On a day when the Olympic silver medallist and top seed, Mia Audina, also lost, the Kent player went down 11-7, 11-4 in the second round to the Japanese qualifier Kanako Yonekura and afterwards claimed it had been "one of the worst experiences of her life".
Already upset at having been thrown out of the England squad, Muggeridge said: "I was there completely alone. There were five English coaches there and no one was supporting me.
"I have had no one cheering for me at all, not even when I have done well, when I won yesterday [Tuesday]. That's pretty bad really."
Muggeridge, who had a letter from the Badminton Association relieving her of all England responsibilities after a dispute about her fitness, could not sustain her effort. She may have been mentally distracted by the conflicts, which now look likely to go to the law courts, but she also appeared to have suspect stamina.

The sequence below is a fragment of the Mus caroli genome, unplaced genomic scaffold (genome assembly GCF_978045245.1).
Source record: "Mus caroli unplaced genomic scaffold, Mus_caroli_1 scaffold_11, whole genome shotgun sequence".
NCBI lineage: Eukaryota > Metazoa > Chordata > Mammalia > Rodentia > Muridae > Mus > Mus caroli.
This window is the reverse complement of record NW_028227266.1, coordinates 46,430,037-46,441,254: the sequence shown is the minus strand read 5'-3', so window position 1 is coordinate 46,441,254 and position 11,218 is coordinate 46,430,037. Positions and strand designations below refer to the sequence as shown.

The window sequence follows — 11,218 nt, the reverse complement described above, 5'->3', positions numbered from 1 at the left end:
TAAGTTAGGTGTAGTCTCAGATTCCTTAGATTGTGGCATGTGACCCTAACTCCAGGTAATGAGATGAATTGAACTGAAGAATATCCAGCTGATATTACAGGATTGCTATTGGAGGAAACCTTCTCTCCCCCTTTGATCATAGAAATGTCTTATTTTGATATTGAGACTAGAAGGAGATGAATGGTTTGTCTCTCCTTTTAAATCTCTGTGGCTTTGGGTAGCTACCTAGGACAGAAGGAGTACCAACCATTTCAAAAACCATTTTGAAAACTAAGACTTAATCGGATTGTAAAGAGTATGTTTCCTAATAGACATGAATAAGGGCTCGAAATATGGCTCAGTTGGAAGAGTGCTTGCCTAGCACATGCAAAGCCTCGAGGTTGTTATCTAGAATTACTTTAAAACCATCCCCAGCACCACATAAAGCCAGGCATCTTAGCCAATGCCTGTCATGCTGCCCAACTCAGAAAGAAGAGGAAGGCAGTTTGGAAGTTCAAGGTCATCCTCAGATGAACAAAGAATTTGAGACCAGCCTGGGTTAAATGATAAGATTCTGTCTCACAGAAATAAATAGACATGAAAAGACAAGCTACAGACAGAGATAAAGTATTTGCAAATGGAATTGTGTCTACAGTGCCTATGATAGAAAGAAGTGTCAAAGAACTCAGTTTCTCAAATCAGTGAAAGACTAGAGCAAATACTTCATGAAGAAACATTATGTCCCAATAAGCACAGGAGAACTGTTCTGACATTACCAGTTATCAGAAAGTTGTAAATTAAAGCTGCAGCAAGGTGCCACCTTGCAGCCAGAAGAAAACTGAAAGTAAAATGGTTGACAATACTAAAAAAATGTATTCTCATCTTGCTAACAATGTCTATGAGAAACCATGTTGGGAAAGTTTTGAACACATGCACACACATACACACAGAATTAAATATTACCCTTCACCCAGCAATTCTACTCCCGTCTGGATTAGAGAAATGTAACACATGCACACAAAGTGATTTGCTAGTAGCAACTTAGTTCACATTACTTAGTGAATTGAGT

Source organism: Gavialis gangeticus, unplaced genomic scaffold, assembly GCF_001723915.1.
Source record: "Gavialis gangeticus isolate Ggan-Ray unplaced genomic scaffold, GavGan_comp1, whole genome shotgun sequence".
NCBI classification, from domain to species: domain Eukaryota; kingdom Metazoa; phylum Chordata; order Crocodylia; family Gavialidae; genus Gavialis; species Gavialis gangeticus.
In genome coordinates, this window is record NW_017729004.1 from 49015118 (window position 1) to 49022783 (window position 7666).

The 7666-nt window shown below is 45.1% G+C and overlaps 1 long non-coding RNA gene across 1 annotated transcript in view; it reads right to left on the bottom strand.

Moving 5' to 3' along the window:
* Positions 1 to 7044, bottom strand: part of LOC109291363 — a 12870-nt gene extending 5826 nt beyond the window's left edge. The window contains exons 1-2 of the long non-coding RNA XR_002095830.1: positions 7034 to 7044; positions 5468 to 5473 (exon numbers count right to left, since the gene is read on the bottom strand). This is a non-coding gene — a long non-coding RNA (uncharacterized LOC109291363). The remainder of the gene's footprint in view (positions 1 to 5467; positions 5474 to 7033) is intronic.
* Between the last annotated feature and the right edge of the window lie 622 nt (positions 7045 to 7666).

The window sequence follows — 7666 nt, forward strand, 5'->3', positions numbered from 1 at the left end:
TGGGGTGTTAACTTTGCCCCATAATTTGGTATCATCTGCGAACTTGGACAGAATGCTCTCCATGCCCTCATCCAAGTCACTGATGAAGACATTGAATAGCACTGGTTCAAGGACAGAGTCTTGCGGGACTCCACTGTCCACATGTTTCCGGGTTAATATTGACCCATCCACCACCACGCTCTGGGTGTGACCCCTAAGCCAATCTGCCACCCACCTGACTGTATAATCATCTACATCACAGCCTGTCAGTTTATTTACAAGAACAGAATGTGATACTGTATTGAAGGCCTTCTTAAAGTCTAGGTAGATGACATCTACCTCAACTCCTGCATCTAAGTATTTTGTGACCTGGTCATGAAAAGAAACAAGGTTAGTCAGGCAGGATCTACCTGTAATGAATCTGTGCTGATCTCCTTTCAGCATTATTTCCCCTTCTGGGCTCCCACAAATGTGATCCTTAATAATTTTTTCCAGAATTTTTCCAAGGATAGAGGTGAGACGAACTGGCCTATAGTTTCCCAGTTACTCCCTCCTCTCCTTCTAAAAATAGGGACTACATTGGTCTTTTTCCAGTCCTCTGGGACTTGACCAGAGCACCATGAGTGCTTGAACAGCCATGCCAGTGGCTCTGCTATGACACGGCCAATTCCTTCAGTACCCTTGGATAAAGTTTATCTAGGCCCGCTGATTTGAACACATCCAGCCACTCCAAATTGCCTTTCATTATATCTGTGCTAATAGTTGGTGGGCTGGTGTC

There were flashes of outstanding strokeplay, but she lost the last four rallies of the first game quickly, and a long rally at 4-8 in the second game appeared to wind her.
"I don't think there's anything wrong with my fitness but mentally it was extremely difficult. I had so many things going on in my head," she said.
The England manager, Steve Baddeley, disagreed, saying: "She is a very talented player, but we saw that over two games she wasn't able to maintain her level. That's why she has to improve her fitness."
Julie Bradbury, England's most successful player over the past three years, saw her international comeback - after six months away from the world circuit - halted by injury to her partner, Nick Ponting. Bradbury stormed off the court in frustration after Ponting quit with a stomach muscle problem during their second-round match.Reuse content